A case of IgG4-related tubulointerstitial nephritis concurrent with Henoch-Schönlein purpura nephritis
© Tamai et al; licensee BioMed Central Ltd. 2011
Received: 14 January 2011
Accepted: 31 March 2011
Published: 31 March 2011
We describe a 72-year-old man, who had been suffered from Henoch-Schönlein purpura (HSP) several times, presented with hematoproteinuria with granular cast, and general lymphadenopathy. The immunological examination of the serum showed polyclonal hypergammagloburinemia with high value of IgG4. The renal biopsy revealed interstitial inflammatory cell infiltration, including infiltration of lymphocytes and plasma cells, and segmental glomerulonephritis. Direct immunofluorescence microscopy revealed apparent positive staining with anti-human IgA, and anti-human IgG in glomeruli, anti-human IgG4 antibody staining showed many positive plasma cells in the interstitium. The patient was diagnosed with HSP nephritis that was complicated by IgG4-related nephropathy. As a result of the treatment with 30mg prednisolone, the swelling of the LNs decreased, but the patient continued to have persistent hematoproteinuria.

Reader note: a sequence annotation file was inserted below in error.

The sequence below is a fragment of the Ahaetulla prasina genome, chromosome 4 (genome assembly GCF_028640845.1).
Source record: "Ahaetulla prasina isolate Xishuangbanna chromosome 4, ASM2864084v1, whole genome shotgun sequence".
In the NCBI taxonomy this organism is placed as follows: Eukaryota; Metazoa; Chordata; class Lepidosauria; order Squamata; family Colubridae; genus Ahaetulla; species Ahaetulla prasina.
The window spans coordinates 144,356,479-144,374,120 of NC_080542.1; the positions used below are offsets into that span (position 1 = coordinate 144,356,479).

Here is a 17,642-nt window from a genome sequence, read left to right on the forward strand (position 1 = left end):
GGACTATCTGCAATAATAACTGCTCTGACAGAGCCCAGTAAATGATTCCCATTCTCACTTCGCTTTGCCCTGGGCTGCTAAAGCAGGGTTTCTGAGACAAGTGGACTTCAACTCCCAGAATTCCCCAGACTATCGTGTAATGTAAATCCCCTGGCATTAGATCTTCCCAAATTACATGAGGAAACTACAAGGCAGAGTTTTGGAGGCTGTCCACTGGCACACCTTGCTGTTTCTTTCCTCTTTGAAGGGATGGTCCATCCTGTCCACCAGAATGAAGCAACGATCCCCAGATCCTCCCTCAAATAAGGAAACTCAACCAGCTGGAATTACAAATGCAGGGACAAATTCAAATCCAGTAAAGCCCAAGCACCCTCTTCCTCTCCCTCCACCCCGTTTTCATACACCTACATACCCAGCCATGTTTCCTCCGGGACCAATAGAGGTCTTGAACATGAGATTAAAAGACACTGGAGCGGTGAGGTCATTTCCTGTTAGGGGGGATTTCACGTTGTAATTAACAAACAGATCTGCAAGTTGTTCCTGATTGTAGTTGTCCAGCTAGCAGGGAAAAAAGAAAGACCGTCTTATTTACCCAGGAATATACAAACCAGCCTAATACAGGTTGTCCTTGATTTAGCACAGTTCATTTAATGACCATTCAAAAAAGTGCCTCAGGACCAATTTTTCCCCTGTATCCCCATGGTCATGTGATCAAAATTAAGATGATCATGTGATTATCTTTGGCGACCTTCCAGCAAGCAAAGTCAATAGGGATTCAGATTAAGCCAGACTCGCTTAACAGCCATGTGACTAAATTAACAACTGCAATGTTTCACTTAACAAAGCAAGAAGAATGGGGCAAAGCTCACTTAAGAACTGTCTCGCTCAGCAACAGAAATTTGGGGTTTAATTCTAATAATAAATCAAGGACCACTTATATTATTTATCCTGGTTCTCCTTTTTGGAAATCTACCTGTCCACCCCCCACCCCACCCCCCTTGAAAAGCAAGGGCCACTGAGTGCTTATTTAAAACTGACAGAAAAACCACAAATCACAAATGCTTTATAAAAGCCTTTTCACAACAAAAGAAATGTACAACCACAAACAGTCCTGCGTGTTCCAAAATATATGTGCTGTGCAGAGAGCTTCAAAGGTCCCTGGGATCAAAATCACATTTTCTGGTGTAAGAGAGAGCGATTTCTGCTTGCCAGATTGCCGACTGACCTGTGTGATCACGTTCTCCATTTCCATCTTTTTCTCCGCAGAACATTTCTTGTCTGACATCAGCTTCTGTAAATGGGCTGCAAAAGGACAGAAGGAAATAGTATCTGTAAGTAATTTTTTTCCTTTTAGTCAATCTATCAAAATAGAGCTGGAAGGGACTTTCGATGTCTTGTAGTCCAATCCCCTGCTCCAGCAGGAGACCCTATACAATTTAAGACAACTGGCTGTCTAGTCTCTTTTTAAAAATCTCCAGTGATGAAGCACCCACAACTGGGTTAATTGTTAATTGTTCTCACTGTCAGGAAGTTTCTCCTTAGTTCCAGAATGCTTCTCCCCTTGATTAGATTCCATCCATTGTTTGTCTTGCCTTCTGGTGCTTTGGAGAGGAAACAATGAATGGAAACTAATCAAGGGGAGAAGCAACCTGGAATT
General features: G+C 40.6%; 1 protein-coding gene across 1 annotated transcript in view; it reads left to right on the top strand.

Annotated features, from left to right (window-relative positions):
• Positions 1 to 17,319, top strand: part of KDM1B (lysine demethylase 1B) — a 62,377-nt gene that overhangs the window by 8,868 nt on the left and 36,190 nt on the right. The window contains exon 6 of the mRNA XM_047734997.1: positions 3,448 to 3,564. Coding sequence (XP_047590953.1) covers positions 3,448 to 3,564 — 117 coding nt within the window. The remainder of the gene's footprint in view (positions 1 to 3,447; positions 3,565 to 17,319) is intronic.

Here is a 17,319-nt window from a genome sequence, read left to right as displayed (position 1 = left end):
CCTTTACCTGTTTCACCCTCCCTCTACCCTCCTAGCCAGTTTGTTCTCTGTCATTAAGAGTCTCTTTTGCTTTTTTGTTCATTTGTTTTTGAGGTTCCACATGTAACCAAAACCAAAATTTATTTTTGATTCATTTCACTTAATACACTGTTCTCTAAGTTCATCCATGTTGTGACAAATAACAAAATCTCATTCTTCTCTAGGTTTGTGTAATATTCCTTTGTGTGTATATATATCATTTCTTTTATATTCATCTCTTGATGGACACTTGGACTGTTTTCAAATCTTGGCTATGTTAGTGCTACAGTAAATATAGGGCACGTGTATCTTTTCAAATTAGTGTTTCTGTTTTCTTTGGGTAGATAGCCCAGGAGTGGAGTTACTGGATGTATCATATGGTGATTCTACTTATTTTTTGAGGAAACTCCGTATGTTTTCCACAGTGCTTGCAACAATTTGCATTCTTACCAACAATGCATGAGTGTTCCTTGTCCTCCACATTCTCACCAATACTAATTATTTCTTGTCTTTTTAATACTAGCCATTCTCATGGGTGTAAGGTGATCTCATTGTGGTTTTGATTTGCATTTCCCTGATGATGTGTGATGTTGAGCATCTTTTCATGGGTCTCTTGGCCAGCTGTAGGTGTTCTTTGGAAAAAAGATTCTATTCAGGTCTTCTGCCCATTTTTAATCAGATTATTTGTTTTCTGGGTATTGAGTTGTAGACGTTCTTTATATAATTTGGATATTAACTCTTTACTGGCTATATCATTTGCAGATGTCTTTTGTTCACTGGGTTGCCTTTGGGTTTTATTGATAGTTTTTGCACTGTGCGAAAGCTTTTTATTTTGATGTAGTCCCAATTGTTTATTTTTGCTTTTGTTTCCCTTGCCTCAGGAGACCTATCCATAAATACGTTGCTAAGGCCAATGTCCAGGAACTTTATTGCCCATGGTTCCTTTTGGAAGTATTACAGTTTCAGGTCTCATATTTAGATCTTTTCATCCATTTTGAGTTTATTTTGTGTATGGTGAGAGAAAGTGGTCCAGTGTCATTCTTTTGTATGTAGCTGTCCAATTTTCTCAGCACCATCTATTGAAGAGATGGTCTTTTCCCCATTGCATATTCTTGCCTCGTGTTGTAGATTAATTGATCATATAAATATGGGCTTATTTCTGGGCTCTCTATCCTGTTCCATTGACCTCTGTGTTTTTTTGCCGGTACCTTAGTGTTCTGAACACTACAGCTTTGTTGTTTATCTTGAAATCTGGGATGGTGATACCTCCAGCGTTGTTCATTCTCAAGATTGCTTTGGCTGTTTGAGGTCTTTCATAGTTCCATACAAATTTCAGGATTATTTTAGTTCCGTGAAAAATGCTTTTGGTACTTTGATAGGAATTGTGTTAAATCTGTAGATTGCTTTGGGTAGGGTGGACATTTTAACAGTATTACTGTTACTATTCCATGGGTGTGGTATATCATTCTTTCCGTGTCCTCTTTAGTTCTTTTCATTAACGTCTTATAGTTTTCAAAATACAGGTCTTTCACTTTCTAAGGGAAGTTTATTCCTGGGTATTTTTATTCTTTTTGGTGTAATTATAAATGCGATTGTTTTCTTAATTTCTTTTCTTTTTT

A novel clinicopathological entity of IgG4-related autoimmune disease characterized by extensive IgG4-positive plasma cell infiltration of organs together with CD4- or CD8-positive T lymphocytes is proposed . Renal involvement in this entity was also suggested, and three patterns of renal involvement have been described: 1) extraparenchymal involvement such as hydronephrosis associated with retroperitoneal lesions; 2) diffuse tubulointerstitial nephritis (TIN); and 3) renal lesions composed of focal lymphoplasmacytic infiltration of the renal interstitium . In this report we describe a rare case diagnosed with HSP nephritis that was complicated by IgG4-related nephropathy.
The patient was diagnosed with HSP nephritis that was complicated by IgG4-related TIN. The patient was treated with PSL (30 mg/day) for 14 days, followed by tapering of PSL. As a result of the treatment, the swelling of the LNs decreased, but the patient continued to have persistent hematoproteinuria.
HSP has been recognized as a distinct clinical condition. The syndrome is also referred to as anaphylactoid purpura and allergic purpura because of circumstantial evidence implicating hypersensitivity to bacteria or viruses as a possible cause. Histopathological examinations revealed that the cutaneous lesions result from leukocytoclastic vasculitis. Immunofluorescence studies have revealed immunoglobulin (Ig) and complement component deposits in the cutaneous blood vessels and kidney, but serum complement levels are usually normal. IgA is the most abundant and sometimes the only Ig found in the skin and kidney lesions. The morphologic and immunopathologic features are similar in HSP nephritis and IgA nephropathy (IgAN), which is characterized by various degrees of focal or diffuse mesangial proliferation, diffuse deposition of IgA in the mesangium, and electron-dense deposits in the mesangium .